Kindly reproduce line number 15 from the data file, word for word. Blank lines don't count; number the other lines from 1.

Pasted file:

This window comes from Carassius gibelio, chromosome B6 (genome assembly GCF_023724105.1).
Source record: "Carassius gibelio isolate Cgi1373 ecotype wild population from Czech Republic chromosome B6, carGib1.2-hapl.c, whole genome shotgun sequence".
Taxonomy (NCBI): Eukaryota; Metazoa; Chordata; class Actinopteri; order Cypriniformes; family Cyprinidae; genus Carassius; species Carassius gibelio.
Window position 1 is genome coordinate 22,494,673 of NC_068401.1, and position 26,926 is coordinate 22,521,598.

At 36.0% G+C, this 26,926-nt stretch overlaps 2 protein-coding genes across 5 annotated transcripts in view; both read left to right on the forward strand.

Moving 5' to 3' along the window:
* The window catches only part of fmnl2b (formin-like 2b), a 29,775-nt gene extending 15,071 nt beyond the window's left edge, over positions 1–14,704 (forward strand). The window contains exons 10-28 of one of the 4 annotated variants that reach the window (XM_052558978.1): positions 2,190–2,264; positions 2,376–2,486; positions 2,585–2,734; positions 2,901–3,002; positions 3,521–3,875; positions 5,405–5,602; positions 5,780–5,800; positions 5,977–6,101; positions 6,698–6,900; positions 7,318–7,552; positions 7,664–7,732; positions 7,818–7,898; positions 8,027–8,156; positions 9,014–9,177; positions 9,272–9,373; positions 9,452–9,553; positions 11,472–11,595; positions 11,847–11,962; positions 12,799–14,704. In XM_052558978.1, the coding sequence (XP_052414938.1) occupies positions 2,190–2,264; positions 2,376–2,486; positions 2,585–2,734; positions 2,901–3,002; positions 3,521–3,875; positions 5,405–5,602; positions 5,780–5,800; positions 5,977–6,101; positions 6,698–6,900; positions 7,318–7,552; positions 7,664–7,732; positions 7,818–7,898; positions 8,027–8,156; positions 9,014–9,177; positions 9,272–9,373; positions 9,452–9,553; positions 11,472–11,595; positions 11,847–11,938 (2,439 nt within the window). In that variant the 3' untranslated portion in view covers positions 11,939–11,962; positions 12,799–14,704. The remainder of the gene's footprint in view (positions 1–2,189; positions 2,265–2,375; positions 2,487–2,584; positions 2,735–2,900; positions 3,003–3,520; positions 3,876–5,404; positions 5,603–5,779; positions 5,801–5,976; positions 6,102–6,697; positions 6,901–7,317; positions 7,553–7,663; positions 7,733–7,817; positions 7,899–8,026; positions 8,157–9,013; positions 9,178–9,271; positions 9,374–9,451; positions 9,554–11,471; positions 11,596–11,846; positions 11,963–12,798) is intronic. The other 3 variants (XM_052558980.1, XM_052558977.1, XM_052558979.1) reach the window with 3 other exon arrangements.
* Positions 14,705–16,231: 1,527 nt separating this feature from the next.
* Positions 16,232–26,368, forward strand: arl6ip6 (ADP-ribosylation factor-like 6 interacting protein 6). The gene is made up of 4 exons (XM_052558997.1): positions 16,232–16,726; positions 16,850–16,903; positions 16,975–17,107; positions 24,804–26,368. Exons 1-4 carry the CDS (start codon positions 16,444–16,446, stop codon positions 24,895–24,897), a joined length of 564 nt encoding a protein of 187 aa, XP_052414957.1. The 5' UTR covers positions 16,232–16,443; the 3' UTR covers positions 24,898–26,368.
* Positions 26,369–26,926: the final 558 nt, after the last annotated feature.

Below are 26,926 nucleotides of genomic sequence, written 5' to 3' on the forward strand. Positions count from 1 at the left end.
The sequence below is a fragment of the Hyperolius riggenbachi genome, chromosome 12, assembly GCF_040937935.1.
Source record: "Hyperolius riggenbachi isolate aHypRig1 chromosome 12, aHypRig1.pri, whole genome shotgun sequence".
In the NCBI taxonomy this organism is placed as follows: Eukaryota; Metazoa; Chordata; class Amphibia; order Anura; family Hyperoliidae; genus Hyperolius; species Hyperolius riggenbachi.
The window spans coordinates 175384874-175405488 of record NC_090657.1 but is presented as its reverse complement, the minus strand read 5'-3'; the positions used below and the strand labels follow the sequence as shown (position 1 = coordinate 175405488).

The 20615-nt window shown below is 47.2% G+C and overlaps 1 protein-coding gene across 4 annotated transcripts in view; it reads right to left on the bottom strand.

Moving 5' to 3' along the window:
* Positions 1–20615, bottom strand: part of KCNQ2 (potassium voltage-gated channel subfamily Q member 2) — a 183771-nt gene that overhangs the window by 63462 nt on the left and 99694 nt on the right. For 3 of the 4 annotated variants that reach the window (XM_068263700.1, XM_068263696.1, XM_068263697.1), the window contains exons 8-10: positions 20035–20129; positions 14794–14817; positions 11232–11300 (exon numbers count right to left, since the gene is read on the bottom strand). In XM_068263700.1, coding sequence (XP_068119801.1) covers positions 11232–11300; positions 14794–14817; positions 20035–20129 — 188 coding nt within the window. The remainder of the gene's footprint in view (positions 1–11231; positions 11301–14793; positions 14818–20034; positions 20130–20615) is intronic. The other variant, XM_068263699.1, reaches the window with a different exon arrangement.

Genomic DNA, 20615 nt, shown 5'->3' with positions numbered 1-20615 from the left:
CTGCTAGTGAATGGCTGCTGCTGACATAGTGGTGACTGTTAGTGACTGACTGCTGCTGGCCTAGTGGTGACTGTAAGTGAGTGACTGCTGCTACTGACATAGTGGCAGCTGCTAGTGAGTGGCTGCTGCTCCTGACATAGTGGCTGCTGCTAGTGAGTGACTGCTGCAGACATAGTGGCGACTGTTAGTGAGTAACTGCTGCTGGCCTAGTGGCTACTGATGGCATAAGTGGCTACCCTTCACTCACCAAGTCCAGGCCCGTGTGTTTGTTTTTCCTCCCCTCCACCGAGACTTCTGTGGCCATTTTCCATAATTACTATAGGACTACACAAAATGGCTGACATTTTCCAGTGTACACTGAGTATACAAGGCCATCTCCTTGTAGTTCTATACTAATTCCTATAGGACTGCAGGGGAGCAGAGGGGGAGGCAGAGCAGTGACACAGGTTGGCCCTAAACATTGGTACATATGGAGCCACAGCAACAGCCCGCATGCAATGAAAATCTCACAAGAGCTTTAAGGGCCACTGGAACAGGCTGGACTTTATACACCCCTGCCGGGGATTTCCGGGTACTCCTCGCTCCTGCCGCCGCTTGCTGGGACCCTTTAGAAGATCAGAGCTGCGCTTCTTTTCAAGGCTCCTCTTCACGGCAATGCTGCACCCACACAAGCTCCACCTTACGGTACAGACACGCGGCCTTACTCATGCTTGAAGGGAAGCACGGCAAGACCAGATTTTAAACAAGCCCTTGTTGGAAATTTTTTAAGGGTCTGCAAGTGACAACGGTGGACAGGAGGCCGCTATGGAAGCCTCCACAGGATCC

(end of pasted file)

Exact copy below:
The window spans coordinates 175384874-175405488 of record NC_090657.1 but is presented as its reverse complement, the minus strand read 5'-3'; the positions used below and the strand labels follow the sequence as shown (position 1 = coordinate 175405488).